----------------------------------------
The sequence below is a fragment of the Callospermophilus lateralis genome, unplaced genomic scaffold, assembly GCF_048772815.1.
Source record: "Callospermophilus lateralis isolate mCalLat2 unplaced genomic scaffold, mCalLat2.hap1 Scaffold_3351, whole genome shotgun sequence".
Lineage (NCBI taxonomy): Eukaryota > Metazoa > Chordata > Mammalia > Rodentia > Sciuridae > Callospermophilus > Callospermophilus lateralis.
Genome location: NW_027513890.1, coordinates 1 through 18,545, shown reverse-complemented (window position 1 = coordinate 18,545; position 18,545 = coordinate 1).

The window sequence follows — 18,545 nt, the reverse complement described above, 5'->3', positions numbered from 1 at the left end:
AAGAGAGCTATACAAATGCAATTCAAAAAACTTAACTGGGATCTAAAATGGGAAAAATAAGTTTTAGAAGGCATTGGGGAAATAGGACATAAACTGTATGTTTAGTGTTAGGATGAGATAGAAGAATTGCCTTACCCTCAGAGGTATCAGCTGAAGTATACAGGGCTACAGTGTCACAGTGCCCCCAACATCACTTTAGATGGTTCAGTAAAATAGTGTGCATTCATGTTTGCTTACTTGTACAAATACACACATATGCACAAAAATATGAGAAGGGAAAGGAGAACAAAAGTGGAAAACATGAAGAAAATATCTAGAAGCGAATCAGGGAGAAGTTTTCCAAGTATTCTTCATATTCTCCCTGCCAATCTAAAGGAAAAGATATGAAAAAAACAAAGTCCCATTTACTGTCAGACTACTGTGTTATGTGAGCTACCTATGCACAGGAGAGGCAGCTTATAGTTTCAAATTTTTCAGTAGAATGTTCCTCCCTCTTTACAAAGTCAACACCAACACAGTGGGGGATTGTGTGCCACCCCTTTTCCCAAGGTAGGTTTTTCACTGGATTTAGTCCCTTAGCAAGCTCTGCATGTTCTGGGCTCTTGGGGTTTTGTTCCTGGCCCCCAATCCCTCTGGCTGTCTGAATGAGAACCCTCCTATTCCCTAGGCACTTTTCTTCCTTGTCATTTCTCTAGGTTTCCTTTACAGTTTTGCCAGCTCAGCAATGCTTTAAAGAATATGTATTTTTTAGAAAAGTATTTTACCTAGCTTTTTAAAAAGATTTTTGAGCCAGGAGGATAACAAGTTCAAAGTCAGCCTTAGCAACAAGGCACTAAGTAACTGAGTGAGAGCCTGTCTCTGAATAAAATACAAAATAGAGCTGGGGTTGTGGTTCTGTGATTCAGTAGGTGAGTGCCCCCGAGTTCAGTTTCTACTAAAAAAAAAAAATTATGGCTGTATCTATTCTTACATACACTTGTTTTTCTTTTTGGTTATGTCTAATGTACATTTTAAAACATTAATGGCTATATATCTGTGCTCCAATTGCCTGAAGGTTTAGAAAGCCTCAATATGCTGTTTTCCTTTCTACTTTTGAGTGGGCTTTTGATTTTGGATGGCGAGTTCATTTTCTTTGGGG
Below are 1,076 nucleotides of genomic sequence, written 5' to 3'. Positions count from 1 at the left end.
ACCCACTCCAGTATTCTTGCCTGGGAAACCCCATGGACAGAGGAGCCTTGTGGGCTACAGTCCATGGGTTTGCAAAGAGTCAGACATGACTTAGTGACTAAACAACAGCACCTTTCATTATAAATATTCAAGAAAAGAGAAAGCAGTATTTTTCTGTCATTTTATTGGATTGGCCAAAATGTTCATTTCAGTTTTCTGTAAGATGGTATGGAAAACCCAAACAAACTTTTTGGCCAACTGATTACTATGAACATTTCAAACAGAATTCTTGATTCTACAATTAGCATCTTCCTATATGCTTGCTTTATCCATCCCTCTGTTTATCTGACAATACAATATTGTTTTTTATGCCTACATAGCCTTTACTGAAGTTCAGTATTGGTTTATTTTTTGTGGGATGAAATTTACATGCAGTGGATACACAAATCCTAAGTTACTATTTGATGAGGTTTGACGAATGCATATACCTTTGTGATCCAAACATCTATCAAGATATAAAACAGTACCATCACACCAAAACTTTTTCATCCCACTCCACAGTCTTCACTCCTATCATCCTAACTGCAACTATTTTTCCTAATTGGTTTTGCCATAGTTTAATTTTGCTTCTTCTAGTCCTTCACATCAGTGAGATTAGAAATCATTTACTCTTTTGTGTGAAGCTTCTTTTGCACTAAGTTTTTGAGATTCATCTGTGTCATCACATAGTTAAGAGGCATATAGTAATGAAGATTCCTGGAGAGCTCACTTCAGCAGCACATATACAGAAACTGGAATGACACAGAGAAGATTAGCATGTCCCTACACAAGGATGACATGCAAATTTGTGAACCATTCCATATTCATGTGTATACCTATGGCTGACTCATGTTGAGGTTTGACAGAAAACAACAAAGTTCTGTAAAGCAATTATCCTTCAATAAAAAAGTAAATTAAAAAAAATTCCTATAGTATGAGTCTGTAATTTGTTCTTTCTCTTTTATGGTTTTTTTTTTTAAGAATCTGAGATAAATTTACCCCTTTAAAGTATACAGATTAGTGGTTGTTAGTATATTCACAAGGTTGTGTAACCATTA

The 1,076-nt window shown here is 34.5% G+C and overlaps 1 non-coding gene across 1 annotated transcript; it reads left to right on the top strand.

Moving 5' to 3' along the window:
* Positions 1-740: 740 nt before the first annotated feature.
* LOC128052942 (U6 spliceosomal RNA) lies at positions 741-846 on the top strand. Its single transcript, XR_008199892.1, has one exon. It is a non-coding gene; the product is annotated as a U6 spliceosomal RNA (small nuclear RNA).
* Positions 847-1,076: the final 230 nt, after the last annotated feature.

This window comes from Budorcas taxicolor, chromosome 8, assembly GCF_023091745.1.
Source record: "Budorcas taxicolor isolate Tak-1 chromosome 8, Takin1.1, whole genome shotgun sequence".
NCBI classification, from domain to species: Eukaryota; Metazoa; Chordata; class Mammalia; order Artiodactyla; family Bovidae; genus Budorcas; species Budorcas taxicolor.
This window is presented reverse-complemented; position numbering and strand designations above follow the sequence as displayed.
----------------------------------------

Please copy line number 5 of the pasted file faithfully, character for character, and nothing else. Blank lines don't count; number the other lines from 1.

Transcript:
The window sequence follows — 18,545 nt, the reverse complement described above, 5'->3', positions numbered from 1 at the left end: